WALT: We’re really talking about probably fictionalized versions of something in someone's mind. But to move on from that: even if those courses existed, and I'm fairly confident that most of them don't, how do they address martial arts?

GEORGE: Not sure.

WALT: Well, I'll answer that for you, although the silence answered it: they don't.

GEORGE: Perfect. OK. What else do we need to know? What else do we need to…

WALT: I'll give you an example of misinformation, just by way. And I won't name names to embarrass the people. The COVID Safe Martial Arts Instructors Program rolled out. It is without question the most successful mass communication of the martial arts industry ever in Australia.

The volume of people doing it, and the comments and social media are enormous. The fact that other countries are taking it up, not only are we leading the way in Australia, we are leading the way in the world in terms of instructor education and how to deal with the aftermath of this pandemic.

But to give you an example of how poor the level of grasp of the problem is by some in our industry: there was a group of martial artists that said, oh no, we're not doing that course; we're doing the official course run by the Australian Coaching Council. Now of course, if you read the fine print of the Australian Coaching Council Course, they acknowledge the help that the MAIA provided them in constructing a coach course based on the martial arts instructors certification course.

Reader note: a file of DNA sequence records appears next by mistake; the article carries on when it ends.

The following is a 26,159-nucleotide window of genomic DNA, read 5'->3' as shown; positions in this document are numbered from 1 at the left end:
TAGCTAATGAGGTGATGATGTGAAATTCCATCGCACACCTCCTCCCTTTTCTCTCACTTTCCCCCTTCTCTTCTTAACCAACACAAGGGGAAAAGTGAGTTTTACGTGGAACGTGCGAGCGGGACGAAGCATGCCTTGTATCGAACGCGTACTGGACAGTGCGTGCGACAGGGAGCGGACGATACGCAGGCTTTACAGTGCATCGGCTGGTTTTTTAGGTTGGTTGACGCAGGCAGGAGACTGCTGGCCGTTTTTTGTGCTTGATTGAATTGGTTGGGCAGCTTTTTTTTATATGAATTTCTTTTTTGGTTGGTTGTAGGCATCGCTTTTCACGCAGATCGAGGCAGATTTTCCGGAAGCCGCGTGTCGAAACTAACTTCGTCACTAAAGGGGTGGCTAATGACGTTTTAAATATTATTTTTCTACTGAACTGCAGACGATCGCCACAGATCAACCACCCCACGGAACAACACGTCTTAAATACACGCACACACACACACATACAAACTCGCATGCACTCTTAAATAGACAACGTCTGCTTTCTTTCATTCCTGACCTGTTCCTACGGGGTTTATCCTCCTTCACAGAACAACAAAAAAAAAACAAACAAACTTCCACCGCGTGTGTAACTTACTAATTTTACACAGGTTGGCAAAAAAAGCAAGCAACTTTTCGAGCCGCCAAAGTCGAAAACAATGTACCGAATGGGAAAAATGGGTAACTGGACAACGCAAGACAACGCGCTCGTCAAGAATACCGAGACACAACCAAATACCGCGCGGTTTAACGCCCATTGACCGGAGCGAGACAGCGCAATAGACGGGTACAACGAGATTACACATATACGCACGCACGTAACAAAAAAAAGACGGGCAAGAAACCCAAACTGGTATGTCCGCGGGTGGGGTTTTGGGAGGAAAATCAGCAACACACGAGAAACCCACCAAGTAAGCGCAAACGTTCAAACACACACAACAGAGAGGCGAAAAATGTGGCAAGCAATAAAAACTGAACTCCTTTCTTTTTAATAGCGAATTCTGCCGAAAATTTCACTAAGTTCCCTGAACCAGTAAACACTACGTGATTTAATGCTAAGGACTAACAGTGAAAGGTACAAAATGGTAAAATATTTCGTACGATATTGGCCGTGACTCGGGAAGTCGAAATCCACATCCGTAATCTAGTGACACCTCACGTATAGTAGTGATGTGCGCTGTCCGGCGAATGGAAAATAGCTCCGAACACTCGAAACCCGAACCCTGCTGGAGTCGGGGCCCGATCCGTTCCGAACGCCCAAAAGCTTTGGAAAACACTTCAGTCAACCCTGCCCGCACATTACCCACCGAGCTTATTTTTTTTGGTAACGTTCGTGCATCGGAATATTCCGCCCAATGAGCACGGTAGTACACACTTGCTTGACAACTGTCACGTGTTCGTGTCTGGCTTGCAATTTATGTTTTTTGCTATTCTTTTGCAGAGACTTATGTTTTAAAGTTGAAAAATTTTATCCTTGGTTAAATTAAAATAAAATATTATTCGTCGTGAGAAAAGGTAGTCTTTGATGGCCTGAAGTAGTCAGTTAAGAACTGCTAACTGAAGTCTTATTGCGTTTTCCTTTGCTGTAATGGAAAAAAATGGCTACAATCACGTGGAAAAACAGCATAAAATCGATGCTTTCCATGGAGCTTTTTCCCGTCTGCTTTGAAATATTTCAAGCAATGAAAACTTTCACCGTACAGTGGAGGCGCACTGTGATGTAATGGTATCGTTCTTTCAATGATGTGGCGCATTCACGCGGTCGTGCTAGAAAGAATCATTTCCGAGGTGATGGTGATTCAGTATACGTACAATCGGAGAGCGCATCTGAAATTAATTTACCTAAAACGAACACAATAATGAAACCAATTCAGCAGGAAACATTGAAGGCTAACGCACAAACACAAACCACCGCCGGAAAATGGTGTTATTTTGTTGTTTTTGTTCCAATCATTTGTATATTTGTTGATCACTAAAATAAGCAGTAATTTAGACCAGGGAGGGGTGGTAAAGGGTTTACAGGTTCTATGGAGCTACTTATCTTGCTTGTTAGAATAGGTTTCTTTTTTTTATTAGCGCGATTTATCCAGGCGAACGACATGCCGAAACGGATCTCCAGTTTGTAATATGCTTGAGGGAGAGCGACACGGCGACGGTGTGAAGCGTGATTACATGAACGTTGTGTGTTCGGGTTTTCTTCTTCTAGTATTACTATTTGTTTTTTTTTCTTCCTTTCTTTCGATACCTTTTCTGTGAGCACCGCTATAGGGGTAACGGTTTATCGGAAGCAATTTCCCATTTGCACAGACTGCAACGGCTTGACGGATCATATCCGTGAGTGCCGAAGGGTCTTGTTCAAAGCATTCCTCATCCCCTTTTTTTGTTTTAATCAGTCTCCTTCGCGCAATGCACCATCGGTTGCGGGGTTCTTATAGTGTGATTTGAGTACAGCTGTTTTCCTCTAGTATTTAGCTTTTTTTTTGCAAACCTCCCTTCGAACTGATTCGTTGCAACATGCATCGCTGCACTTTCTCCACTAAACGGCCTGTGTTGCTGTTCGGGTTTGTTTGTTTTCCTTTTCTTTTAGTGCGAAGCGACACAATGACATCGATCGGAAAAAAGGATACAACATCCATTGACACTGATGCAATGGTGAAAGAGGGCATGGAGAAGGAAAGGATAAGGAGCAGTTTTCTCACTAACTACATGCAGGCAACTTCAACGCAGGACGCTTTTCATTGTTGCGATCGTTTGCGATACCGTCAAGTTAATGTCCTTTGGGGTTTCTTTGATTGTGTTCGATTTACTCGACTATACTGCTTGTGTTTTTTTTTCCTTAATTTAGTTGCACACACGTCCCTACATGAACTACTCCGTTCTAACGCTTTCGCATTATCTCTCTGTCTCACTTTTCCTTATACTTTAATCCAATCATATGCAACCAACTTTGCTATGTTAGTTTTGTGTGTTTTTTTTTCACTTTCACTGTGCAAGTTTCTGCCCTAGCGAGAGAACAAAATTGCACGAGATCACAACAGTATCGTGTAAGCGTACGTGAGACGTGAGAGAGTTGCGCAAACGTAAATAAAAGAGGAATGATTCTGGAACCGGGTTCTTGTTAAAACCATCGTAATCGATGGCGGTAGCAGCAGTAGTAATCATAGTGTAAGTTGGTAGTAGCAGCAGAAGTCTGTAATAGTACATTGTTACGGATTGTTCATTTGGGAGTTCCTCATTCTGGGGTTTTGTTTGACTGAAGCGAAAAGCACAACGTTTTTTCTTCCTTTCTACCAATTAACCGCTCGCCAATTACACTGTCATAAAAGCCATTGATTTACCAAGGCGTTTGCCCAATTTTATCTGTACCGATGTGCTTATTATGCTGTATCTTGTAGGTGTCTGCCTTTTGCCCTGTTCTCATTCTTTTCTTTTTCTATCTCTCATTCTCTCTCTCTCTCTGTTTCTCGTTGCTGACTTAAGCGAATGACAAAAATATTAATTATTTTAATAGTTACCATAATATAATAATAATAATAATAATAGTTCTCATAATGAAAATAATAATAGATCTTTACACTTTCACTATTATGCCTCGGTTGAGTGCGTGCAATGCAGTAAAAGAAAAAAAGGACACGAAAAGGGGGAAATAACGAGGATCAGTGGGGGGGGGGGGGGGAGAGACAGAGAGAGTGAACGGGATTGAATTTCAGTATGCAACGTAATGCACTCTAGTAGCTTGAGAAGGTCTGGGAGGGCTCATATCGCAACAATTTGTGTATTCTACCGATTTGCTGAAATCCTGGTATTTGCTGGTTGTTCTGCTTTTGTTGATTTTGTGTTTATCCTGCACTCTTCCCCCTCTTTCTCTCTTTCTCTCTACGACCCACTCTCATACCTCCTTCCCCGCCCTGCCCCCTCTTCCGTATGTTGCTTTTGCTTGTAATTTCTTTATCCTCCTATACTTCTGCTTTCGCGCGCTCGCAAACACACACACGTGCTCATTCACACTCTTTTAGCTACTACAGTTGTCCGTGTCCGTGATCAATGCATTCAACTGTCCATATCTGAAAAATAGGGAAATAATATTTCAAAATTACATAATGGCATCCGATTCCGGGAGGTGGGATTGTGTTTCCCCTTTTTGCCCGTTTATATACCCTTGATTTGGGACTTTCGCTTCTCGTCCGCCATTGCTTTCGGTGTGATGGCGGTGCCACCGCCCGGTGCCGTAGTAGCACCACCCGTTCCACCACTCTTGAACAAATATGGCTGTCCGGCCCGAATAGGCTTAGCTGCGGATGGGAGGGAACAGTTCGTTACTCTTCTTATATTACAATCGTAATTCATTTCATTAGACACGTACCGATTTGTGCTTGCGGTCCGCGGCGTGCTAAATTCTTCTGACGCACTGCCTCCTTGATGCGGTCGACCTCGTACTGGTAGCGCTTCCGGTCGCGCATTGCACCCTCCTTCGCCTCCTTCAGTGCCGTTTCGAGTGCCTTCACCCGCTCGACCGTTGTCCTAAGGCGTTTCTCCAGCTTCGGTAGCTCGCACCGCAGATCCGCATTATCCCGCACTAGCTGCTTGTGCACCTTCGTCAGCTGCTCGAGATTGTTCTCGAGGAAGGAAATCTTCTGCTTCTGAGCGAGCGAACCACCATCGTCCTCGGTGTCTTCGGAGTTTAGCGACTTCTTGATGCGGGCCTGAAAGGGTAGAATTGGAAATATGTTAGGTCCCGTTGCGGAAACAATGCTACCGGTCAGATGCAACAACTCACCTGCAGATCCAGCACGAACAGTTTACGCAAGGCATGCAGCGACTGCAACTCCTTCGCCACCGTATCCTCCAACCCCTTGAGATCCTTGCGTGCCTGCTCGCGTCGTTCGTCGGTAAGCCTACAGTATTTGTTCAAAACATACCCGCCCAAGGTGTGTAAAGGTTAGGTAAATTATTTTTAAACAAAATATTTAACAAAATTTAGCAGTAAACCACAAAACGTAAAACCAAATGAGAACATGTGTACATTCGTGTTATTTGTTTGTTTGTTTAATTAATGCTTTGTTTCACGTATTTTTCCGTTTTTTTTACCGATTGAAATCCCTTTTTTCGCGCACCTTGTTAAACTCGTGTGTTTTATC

So in other words, they're doing the same course by a different name, but for them, no this is the official one. And when you have that level or that lack of intellectual evaluation of something, it gives you cause for pause that these people actually drive cars and vote, let alone teach martial arts. Next question George?

GEORGE: Perfect. OK. So, my questions are on my limited experience with this, so I'll take your guidance on where we should steer this conversation in your experience. But from looking at something like this, is it endorsed by the government, or…

WALT: Any course – which is why in your earlier question I knew that that was going up the wrong pathway. As a matter of policy, the government will not endorse any course. This is up to industry. In fact, they even say if you go to their website, “This is the responsibility of industry bodies.”

GEORGE: All right. So what else should we know about this? I'd ask you this way. Which questions should I be asking you in regards to this?covid safe martial artsWALT: Well, it's an interesting take on an interview George. I think we've covered it.

I mean really, this is about two things: this is about making people aware of the course and making them aware of the second thing: it's non political, it's free. Just for argument's sake, if we were motivated financially and we were charging for this course and we’re currently kicking over 10,000 and when we go global, we’ll be looking at more like 250,000 then if money was our objective, then we'd be doing OK wouldn't we? We wouldn't be doing too badly at all.